Polio Booster Suggested When Visiting These Countries

Polio vaccination and boosters recommended for some New York adults
polio outbreaks
Poliovirus detection map June 14, 2023
Austin (Precision Vaccinations News)

The U.S. Centers for Disease Control and Prevention (CDC) today published an updated Level 2 advisory that identified about thirty countries where poliovirus is an active health risk.

Reissued on June 15, 2023, the CDC's Global Polio alert says before traveling to any destination listed, the CDC recommends that adults who previously completed the full, routine polio vaccine series receive a single, lifetime booster dose of polio vaccine.

The detections of poliovirus in areas where it had been previously eliminated underscore the threat of continued poliovirus spreading to any place where the population is insufficiently vaccinated against it, wrote the CDC on May 12, 2023.

Additionally, the CDC and the State of New York confirmed as of June 5, 2023, sequencing analysis confirmed that one type 2 circulating vaccine-derived poliovirus (cVDPV2) positive sample of concern had been found in N.Y. this year.

In 2022, 101 wastewater samples genetically linked to a polio patient (Acute flaccid myelitis) in N.Y. were identified.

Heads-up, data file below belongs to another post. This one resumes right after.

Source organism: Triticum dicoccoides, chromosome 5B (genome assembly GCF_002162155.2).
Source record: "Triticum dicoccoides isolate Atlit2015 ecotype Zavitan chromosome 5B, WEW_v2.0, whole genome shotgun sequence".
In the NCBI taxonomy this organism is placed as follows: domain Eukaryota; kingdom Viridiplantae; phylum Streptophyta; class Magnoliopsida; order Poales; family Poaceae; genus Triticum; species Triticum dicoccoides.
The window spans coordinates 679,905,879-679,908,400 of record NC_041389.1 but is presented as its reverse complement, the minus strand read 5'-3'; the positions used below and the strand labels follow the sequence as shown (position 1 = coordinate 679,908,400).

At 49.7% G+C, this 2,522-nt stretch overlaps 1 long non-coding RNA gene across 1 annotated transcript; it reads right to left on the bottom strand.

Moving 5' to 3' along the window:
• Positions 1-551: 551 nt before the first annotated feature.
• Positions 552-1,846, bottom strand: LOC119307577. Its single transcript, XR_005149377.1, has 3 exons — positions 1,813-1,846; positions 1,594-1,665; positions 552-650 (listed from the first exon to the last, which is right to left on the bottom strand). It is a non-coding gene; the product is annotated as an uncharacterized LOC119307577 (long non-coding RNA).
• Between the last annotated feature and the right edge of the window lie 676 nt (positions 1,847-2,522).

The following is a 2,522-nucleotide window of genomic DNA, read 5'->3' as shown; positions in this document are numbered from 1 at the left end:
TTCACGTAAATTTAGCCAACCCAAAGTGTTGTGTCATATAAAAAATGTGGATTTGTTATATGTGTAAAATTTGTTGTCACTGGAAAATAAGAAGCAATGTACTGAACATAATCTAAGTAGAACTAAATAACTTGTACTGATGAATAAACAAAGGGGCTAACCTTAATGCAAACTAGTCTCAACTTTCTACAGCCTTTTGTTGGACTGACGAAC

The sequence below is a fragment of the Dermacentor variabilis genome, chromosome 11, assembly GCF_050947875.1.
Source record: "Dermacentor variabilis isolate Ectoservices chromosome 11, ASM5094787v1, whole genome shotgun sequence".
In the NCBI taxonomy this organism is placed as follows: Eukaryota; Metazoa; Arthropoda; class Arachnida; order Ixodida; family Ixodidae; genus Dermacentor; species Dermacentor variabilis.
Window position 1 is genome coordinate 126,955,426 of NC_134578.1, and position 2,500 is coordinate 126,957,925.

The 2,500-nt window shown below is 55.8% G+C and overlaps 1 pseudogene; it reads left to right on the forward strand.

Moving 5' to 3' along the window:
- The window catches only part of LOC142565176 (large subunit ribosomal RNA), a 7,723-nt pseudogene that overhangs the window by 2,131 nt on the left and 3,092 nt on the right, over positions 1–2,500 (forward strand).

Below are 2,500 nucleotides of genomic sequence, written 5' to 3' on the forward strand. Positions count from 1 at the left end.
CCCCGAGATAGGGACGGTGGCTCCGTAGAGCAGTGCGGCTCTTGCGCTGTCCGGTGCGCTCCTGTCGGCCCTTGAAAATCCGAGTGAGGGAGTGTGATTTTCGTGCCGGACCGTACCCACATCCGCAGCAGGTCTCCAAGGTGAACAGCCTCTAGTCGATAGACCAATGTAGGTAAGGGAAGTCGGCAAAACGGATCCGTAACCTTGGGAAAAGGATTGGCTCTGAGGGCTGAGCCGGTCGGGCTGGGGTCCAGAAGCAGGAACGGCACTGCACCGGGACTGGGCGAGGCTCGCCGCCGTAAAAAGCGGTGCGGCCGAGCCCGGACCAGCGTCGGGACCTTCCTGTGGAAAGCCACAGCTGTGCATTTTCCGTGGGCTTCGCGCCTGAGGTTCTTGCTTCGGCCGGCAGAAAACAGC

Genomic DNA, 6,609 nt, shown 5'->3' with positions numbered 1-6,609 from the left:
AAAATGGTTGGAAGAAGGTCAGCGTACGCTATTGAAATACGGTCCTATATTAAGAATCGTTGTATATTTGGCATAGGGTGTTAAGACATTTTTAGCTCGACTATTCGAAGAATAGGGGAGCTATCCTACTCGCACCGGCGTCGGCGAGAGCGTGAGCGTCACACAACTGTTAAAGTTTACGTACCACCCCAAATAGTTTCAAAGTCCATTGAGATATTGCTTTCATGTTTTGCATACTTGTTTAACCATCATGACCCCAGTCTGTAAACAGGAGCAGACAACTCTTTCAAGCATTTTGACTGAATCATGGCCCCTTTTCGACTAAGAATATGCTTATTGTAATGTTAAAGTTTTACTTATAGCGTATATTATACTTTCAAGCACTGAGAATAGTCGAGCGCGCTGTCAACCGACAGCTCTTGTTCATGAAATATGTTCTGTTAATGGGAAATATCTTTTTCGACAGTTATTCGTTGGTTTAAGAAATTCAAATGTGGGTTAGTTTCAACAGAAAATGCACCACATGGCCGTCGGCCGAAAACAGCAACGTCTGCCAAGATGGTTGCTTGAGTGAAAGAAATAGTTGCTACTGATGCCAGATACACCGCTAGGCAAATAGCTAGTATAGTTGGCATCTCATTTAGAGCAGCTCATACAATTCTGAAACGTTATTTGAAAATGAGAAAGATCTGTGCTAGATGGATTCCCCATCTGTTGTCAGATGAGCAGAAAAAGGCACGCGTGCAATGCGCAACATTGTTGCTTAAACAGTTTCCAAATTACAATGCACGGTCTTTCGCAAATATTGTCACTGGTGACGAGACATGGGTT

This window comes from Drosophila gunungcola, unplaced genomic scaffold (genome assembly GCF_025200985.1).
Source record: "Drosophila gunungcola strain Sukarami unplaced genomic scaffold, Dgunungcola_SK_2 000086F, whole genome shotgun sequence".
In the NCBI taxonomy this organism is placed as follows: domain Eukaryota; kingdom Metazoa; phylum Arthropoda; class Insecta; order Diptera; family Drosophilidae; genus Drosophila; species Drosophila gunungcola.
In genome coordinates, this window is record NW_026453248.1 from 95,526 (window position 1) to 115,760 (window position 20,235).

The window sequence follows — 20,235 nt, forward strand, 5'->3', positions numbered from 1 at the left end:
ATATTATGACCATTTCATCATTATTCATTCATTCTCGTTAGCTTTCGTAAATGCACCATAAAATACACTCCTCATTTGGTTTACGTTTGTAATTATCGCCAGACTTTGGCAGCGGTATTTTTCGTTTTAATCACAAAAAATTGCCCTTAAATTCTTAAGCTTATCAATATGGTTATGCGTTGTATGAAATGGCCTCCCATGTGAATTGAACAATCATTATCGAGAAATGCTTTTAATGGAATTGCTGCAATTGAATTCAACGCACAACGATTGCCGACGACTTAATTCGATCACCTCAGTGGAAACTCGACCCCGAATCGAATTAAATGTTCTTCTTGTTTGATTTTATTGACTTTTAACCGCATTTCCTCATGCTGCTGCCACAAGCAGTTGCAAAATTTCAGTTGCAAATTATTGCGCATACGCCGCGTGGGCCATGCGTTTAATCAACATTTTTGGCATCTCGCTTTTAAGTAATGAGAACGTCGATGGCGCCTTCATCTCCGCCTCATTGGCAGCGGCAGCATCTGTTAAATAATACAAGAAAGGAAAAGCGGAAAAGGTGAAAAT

Polio is a debilitating, life-threatening, vaccine-preventable disease. Poliovirus can affect the brain and spinal cord and can cause paralysis or even death, says the CDC.

Separately, the Global Polio Eradication Initiative (GPEI) confirmed on June 14, 2023, new polioviruses were identified last week in  Afghanistan, Pakistan, Côte d'Ivoire: the Democratic Republic of Congo, Madagascar, Mali, and Nigeria.

The GPEI uses two types of polio vaccine to stop transmission; inactivated polio vaccine (IPV) and oral polio vaccine (OPV).

To better address the evolving risk of cVDPV2, the GPEI and its partners have offered the novel oral polio vaccine type 2 (nOPV2) in certain African countries.

Since 2022, over 600 million nPOV2 doses have been administered.

In the U.S., the IPV has been deployed since 2000.

And in N.Y., the Health Department says adults who live or work in the areas where poliovirus has been repeatedly detected in wastewater (Rockland, Orange, and Sullivan Counties) and are unvaccinated, under-vaccinated, or don't believe they are vaccinated, should get all recommended IPV doses.

This is particularly urgent if they live, work, attend school, or have frequent social interactions with communities where poliovirus has been repeatedly detected in wastewater in N.Y.

Furthermore, a one-lifetime booster dose of IPV should be offered to adults who have previously completed their polio vaccination series and are at the highest risk of infection, writes N.Y. Health Department.

However, as of June 16, 2023, booster doses are not recommended for individuals traveling to the New York City metropolitan area, including Rockland, Orange, or Sullivan Counties, merely because of their travel status.

Our Trust Standards: Medical Advisory Committee

Article by
Donald Hackett